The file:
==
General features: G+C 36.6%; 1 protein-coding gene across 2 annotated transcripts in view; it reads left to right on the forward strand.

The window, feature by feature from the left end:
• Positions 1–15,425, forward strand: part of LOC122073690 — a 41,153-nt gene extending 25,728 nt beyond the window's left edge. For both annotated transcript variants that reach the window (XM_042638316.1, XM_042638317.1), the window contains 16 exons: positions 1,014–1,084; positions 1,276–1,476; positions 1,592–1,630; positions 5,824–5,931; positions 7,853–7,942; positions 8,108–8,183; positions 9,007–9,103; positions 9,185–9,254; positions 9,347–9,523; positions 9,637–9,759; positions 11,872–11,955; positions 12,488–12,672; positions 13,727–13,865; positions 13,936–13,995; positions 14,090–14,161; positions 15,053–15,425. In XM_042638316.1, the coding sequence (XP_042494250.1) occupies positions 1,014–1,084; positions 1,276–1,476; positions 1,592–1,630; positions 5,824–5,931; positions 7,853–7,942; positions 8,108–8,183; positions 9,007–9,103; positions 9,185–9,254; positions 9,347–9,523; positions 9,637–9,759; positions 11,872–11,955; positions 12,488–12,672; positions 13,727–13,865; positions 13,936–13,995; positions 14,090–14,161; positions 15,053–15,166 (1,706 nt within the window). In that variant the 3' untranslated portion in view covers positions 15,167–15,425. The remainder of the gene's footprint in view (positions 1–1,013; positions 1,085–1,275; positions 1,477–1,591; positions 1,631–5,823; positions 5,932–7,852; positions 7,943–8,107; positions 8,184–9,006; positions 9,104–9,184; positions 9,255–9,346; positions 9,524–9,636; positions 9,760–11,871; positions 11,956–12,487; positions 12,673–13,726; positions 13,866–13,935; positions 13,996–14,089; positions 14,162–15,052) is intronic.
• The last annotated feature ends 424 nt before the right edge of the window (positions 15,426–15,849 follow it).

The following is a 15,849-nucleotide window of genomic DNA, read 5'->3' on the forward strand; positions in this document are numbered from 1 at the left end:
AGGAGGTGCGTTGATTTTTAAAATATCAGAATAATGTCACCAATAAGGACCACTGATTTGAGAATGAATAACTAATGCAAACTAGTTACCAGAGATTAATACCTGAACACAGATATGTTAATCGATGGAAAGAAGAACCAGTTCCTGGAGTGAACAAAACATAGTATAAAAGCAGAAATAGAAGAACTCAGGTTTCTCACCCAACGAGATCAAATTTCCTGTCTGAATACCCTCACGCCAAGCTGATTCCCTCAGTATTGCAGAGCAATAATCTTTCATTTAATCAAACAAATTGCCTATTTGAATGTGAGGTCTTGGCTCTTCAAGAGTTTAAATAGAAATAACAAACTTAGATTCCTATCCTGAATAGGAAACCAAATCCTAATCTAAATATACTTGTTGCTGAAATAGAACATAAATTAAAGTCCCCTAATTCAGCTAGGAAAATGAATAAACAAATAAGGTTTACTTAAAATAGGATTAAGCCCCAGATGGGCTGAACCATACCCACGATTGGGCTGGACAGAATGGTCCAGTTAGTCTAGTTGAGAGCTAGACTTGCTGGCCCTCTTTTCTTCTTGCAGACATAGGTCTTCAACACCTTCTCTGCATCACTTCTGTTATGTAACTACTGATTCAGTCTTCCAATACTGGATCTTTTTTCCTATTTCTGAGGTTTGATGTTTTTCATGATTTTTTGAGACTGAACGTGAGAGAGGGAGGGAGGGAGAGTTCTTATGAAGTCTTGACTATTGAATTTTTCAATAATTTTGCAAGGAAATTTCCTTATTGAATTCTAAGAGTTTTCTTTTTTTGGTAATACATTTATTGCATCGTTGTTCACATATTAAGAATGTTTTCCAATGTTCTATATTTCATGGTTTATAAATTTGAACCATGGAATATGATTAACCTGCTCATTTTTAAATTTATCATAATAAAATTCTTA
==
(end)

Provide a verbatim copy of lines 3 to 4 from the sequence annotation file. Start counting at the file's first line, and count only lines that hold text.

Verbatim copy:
• Positions 1–15,425, forward strand: part of LOC122073690 — a 41,153-nt gene extending 25,728 nt beyond the window's left edge. For both annotated transcript variants that reach the window (XM_042638316.1, XM_042638317.1), the window contains 16 exons: positions 1,014–1,084; positions 1,276–1,476; positions 1,592–1,630; positions 5,824–5,931; positions 7,853–7,942; positions 8,108–8,183; positions 9,007–9,103; positions 9,185–9,254; positions 9,347–9,523; positions 9,637–9,759; positions 11,872–11,955; positions 12,488–12,672; positions 13,727–13,865; positions 13,936–13,995; positions 14,090–14,161; positions 15,053–15,425. In XM_042638316.1, the coding sequence (XP_042494250.1) occupies positions 1,014–1,084; positions 1,276–1,476; positions 1,592–1,630; positions 5,824–5,931; positions 7,853–7,942; positions 8,108–8,183; positions 9,007–9,103; positions 9,185–9,254; positions 9,347–9,523; positions 9,637–9,759; positions 11,872–11,955; positions 12,488–12,672; positions 13,727–13,865; positions 13,936–13,995; positions 14,090–14,161; positions 15,053–15,166 (1,706 nt within the window). In that variant the 3' untranslated portion in view covers positions 15,167–15,425. The remainder of the gene's footprint in view (positions 1–1,013; positions 1,085–1,275; positions 1,477–1,591; positions 1,631–5,823; positions 5,932–7,852; positions 7,943–8,107; positions 8,184–9,006; positions 9,104–9,184; positions 9,255–9,346; positions 9,524–9,636; positions 9,760–11,871; positions 11,956–12,487; positions 12,673–13,726; positions 13,866–13,935; positions 13,996–14,089; positions 14,162–15,052) is intronic.
• The last annotated feature ends 424 nt before the right edge of the window (positions 15,426–15,849 follow it).